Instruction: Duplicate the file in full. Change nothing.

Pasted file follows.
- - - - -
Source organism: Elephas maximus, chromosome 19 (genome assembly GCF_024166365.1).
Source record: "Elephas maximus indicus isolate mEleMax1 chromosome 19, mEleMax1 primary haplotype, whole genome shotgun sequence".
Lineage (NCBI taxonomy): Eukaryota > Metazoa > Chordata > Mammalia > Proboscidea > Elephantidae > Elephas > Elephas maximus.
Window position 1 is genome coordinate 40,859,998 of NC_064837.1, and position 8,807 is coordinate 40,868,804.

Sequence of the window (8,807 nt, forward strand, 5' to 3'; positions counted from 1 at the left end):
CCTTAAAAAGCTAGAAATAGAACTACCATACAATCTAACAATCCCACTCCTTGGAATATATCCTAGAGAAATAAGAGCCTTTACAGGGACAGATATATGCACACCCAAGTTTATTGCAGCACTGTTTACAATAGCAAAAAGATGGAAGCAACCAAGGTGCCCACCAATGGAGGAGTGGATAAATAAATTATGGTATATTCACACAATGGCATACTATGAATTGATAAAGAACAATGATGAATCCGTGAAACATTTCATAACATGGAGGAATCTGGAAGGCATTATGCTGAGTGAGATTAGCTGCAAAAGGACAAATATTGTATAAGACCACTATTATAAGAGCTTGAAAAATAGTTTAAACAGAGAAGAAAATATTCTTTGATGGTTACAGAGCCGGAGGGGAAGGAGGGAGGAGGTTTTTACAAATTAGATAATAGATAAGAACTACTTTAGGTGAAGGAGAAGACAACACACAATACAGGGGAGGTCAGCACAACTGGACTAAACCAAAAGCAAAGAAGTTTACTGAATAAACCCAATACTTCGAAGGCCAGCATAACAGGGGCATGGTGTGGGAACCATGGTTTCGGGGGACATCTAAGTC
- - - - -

Source organism: Elephas maximus, chromosome 19 (genome assembly GCF_024166365.1).
Source record: "Elephas maximus indicus isolate mEleMax1 chromosome 19, mEleMax1 primary haplotype, whole genome shotgun sequence".
Lineage (NCBI taxonomy): Eukaryota > Metazoa > Chordata > Mammalia > Proboscidea > Elephantidae > Elephas > Elephas maximus.
Window position 1 is genome coordinate 40,859,998 of NC_064837.1, and position 8,807 is coordinate 40,868,804.

Sequence of the window (8,807 nt, forward strand, 5' to 3'; positions counted from 1 at the left end):
CCTTAAAAAGCTAGAAATAGAACTACCATACAATCTAACAATCCCACTCCTTGGAATATATCCTAGAGAAATAAGAGCCTTTACAGGGACAGATATATGCACACCCAAGTTTATTGCAGCACTGTTTACAATAGCAAAAAGATGGAAGCAACCAAGGTGCCCACCAATGGAGGAGTGGATAAATAAATTATGGTATATTCACACAATGGCATACTATGAATTGATAAAGAACAATGATGAATCCGTGAAACATTTCATAACATGGAGGAATCTGGAAGGCATTATGCTGAGTGAGATTAGCTGCAAAAGGACAAATATTGTATAAGACCACTATTATAAGAGCTTGAAAAATAGTTTAAACAGAGAAGAAAATATTCTTTGATGGTTACAGAGCCGGAGGGGAAGGAGGGAGGAGGTTTTTACAAATTAGATAATAGATAAGAACTACTTTAGGTGAAGGAGAAGACAACACACAATACAGGGGAGGTCAGCACAACTGGACTAAACCAAAAGCAAAGAAGTTTACTGAATAAACCCAATACTTCGAAGGCCAGCATAACAGGGGCATGGTGTGGGAACCATGGTTTCGGGGGACATCTAAGTC